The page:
“Paper has cachet,” Toutant said. “There is something about Montreal. All kinds of people come. You see less variety elsewhere. There is something in Montreal’s DNA, our culture, that is unique. It’s great to see. People are curious. They want to see what’s going on.

Julie Lacroix calls Papier the “economic driver” of contemporary art galleries in Montreal.

“That’s how it was designed,” says Lacroix, director of the Association of Contemporary Art Galleries. “It’s a time every year for the community to come together – galleries, collectors, experts and curators.”

Paper now has sales of around $1.5 million, up from $700,000 in 2013.

Advertising 6

Content of the article

“It’s like a party when someone buys a piece of art,” said Lacroix, who fondly recalls the thrill she felt selling art while working in commercial galleries. from the city. “Everyone says, ‘Congratulations!’ It’s like buying a house — that’s good news. It’s wonderful to tell the artist that you sold their work to this person, who will install it in their home. There is a real joy in that, in helping someone, in contributing to the socio-economic conditions of artists.

Since that time, Lacroix has made it his mission to “decomplexify” art buying – “to make it easier and accessible to everyone”.

Of the 40 Canadian galleries presenting works this year at Papier, 16 are outside Quebec. In addition to the galleries, the fair will also present the works of the winners of this year’s Claudine and Stephen Bronfman Bursary in Contemporary Art: Diyar Mayil from Concordia and Rémi Belliveau from UQAM.

Advertising 7

Content of the article

Usually, Papier is held in April, but the COVID-19 pandemic forced the cancellation of the fair in 2020, followed by a late edition in November 2021. This made the spring return of this year a little too tight ; rather than skipping a year, gallery owners voted for the late August slot all at once.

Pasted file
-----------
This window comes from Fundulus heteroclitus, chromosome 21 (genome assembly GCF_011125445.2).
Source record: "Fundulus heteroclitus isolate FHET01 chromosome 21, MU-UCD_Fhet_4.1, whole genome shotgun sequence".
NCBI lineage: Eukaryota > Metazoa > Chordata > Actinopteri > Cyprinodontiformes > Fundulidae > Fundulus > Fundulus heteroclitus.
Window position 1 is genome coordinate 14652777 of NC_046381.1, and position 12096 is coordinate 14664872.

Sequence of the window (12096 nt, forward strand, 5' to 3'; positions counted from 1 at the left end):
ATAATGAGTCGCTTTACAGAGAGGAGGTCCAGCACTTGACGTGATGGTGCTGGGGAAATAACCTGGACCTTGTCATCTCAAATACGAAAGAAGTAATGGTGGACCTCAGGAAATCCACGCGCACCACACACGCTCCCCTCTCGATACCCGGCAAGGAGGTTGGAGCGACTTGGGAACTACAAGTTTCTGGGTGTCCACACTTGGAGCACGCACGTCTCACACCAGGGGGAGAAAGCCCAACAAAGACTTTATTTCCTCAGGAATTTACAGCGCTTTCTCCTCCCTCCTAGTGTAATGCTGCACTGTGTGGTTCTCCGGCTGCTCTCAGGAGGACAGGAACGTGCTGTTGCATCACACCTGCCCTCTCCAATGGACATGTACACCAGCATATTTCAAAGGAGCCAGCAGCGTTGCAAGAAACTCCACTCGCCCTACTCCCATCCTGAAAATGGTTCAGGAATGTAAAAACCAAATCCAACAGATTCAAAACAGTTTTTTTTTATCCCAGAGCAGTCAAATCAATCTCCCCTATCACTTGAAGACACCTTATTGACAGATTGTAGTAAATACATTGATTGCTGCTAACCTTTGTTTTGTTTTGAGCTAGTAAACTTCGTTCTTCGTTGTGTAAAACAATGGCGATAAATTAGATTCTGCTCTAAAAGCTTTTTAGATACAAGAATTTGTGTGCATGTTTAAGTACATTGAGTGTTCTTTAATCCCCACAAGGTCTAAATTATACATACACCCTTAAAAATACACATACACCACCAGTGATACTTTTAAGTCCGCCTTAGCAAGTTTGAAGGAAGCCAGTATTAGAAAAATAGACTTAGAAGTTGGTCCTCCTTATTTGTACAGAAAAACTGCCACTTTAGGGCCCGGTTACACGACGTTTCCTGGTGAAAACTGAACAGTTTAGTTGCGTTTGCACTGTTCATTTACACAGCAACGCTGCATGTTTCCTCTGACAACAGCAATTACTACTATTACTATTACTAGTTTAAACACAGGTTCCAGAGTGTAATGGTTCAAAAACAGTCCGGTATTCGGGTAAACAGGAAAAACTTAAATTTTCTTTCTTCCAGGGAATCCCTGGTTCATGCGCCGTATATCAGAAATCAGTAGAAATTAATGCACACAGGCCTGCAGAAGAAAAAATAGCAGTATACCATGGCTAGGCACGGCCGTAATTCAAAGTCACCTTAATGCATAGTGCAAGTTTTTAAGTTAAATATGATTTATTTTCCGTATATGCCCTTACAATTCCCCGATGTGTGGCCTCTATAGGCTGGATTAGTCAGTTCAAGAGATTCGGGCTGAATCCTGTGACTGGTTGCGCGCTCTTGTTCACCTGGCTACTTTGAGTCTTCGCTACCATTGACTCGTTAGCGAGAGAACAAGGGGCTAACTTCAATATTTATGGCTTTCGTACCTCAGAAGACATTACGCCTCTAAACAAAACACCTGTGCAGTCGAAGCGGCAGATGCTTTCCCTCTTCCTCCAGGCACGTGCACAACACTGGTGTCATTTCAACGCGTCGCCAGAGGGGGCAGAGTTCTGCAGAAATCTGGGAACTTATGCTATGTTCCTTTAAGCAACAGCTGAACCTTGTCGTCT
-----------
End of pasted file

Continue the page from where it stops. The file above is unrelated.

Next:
“It’s really the only time we’ll be holding the fair in the summer,” Lacroix said, noting there will be an outdoor patio for the first time. “It’s exciting, in a way.”


The Paper Fair takes place from Friday August 26 to Sunday August 28 at the Grand Quai du Vieux-Port. For tickets and more information, visit

[email protected]

  1. Myriam Achard of the Phi Foundation immerses herself in the Infinity Mirrored Room titled Dancing Lights That Flew Up to the Universe, from Yayoi Kusama's collection.

    The Montreal exhibition of Yayoi Kusama, 93, invites us to contemplate the universe

  2. “When people think of Mutek, they think of electronic music, they think of DJs, but almost 100% of the performances are live,” says artistic and general director Alain Mongeau, center, with fellow programmers Marie-Laure Saidani and Vincent Lemieux.

    The Mutek de Montréal festival defines “electronic music as contemporary art”

  3. Larissa Corriveau, on the left, and Laure Giappiconi share the poster for the new film A Summer Like That by Denis Côté.

    Beyond voyeurism: a Quebec filmmaker explores the nuances of female desire

Advertisement 1


Postmedia is committed to maintaining a lively yet civil discussion forum and encourages all readers to share their views on our articles. Comments can take up to an hour to be moderated before appearing on the site. We ask that you keep your comments relevant and respectful. We have enabled email notifications. You will now receive an email if you receive a reply to your comment, if there is an update to a comment thread you follow, or if a user follows you comments. See our Community Guidelines for more information and details on how to adjust your email settings.

About Debra D. Johnson

Check Also

Voting by mail is the best paper trail for NJ | Letters

As noted in a September 15 Star-Ledger article (“NJ has expanded voting rights. But it …